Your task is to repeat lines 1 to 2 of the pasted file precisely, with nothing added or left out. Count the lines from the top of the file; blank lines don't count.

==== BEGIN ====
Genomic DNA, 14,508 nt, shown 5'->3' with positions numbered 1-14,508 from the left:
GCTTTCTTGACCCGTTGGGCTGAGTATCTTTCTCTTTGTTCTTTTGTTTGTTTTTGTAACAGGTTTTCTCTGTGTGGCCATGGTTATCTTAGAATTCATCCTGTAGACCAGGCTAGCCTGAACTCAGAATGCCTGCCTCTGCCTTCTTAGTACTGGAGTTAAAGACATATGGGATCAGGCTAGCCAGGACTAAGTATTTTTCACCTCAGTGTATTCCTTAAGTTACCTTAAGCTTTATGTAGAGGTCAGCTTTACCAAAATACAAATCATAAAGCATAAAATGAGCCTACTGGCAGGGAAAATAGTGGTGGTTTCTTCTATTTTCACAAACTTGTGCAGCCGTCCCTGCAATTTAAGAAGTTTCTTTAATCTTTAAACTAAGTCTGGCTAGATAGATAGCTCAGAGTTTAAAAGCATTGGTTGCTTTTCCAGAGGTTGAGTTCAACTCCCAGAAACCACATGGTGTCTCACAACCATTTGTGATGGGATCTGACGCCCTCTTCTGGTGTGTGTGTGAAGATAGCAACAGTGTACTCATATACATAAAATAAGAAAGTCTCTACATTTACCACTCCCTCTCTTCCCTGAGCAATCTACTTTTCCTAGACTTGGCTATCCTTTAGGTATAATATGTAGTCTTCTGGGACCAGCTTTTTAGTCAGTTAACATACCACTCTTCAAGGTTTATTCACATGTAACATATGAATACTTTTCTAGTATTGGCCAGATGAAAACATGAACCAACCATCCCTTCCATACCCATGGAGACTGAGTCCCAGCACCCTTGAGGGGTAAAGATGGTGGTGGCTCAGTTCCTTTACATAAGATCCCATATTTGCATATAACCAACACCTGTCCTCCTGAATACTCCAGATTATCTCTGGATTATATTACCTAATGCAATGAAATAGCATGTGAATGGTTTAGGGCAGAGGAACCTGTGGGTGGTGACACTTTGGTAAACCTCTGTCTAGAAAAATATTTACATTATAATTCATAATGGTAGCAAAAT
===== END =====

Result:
Genomic DNA, 14,508 nt, shown 5'->3' with positions numbered 1-14,508 from the left:
GCTTTCTTGACCCGTTGGGCTGAGTATCTTTCTCTTTGTTCTTTTGTTTGTTTTTGTAACAGGTTTTCTCTGTGTGGCCATGGTTATCTTAGAATTCATCCTGTAGACCAGGCTAGCCTGAACTCAGAATGCCTGCCTCTGCCTTCTTAGTACTGGAGTTAAAGACATATGGGATCAGGCTAGCCAGGACTAAGTATTTTTCACCTCAGTGTATTCCTTAAGTTACCTTAAGCTTTATGTAGAGGTCAGCTTTACCAAAATACAAATCATAAAGCATAAAATGAGCCTACTGGCAGGGAAAATAGTGGTGGTTTCTTCTATTTTCACAAACTTGTGCAGCCGTCCCTGCAATTTAAGAAGTTTCTTTAATCTTTAAACTAAGTCTGGCTAGATAGATAGCTCAGAGTTTAAAAGCATTGGTTGCTTTTCCAGAGGTTGAGTTCAACTCCCAGAAACCACATGGTGTCTCACAACCATTTGTGATGGGATCTGACGCCCTCTTCTGGTGTGTGTGTGAAGATAGCAACAGTGTACTCATATACATAAAATAAGAAAGTCTCTACATTTACCACTCCCTCTCTTCCCTGAGCAATCTACTTTTCCTAGACTTGGCTATCCTTTAGGTATAATATGTAGTCTTCTGGGACCAGCTTTTTAGTCAGTTAACATACCACTCTTCAAGGTTTATTCACATGTAACATATGAATACTTTTCTAGTATTGGCCAGATGAAAACATGAACCAACCATCCCTTCCATACCCATGGAGACTGAGTCCCAGCACCCTTGAGGGGTAAAGATGGTGGTGGCTCAGTTCCTTTACATAAGATCCCATATTTGCATATAACCAACACCTGTCCTCCTGAATACTCCAGATTATCTCTGGATTATATTACCTAATGCAATGAAATAGCATGTGAATGGTTTAGGGCAGAGGAACCTGTGGGTGGTGACACTTTGGTAAACCTCTGTCTAGAAAAATATTTACATTATAATTCATAATGGTAGCAAAAT